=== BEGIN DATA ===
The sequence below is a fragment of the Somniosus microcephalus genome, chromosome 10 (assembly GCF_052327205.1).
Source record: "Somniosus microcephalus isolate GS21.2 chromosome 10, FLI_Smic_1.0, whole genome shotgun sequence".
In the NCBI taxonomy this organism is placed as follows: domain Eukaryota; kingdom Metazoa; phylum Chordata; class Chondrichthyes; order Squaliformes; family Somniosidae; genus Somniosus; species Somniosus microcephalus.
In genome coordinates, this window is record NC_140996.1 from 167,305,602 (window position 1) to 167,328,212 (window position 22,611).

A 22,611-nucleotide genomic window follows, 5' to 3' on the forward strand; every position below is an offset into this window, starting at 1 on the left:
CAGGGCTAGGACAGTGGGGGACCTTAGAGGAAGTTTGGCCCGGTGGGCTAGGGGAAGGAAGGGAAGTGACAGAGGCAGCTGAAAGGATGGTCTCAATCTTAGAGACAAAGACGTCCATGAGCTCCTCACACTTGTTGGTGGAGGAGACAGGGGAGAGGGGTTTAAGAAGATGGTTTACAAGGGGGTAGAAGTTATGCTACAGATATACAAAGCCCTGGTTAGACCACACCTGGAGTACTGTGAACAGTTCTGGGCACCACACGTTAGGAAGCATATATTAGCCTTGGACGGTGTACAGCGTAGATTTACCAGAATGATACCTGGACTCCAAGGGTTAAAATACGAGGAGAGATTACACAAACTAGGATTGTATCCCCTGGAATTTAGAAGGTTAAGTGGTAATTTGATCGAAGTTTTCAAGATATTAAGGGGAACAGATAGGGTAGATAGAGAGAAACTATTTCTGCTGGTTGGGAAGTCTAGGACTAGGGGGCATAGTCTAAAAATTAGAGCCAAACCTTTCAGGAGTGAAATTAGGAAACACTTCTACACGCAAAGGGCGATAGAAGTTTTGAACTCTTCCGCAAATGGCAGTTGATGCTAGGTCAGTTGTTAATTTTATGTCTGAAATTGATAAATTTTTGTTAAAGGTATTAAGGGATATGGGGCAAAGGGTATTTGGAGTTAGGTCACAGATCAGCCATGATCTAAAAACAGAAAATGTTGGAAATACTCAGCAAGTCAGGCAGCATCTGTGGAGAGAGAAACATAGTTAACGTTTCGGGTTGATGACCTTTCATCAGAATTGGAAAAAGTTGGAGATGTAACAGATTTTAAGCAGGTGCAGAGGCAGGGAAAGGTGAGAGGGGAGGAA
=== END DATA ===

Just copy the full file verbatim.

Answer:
The sequence below is a fragment of the Somniosus microcephalus genome, chromosome 10 (assembly GCF_052327205.1).
Source record: "Somniosus microcephalus isolate GS21.2 chromosome 10, FLI_Smic_1.0, whole genome shotgun sequence".
In the NCBI taxonomy this organism is placed as follows: domain Eukaryota; kingdom Metazoa; phylum Chordata; class Chondrichthyes; order Squaliformes; family Somniosidae; genus Somniosus; species Somniosus microcephalus.
In genome coordinates, this window is record NC_140996.1 from 167,305,602 (window position 1) to 167,328,212 (window position 22,611).

A 22,611-nucleotide genomic window follows, 5' to 3' on the forward strand; every position below is an offset into this window, starting at 1 on the left:
CAGGGCTAGGACAGTGGGGGACCTTAGAGGAAGTTTGGCCCGGTGGGCTAGGGGAAGGAAGGGAAGTGACAGAGGCAGCTGAAAGGATGGTCTCAATCTTAGAGACAAAGACGTCCATGAGCTCCTCACACTTGTTGGTGGAGGAGACAGGGGAGAGGGGTTTAAGAAGATGGTTTACAAGGGGGTAGAAGTTATGCTACAGATATACAAAGCCCTGGTTAGACCACACCTGGAGTACTGTGAACAGTTCTGGGCACCACACGTTAGGAAGCATATATTAGCCTTGGACGGTGTACAGCGTAGATTTACCAGAATGATACCTGGACTCCAAGGGTTAAAATACGAGGAGAGATTACACAAACTAGGATTGTATCCCCTGGAATTTAGAAGGTTAAGTGGTAATTTGATCGAAGTTTTCAAGATATTAAGGGGAACAGATAGGGTAGATAGAGAGAAACTATTTCTGCTGGTTGGGAAGTCTAGGACTAGGGGGCATAGTCTAAAAATTAGAGCCAAACCTTTCAGGAGTGAAATTAGGAAACACTTCTACACGCAAAGGGCGATAGAAGTTTTGAACTCTTCCGCAAATGGCAGTTGATGCTAGGTCAGTTGTTAATTTTATGTCTGAAATTGATAAATTTTTGTTAAAGGTATTAAGGGATATGGGGCAAAGGGTATTTGGAGTTAGGTCACAGATCAGCCATGATCTAAAAACAGAAAATGTTGGAAATACTCAGCAAGTCAGGCAGCATCTGTGGAGAGAGAAACATAGTTAACGTTTCGGGTTGATGACCTTTCATCAGAATTGGAAAAAGTTGGAGATGTAACAGATTTTAAGCAGGTGCAGAGGCAGGGAAAGGTGAGAGGGGAGGAA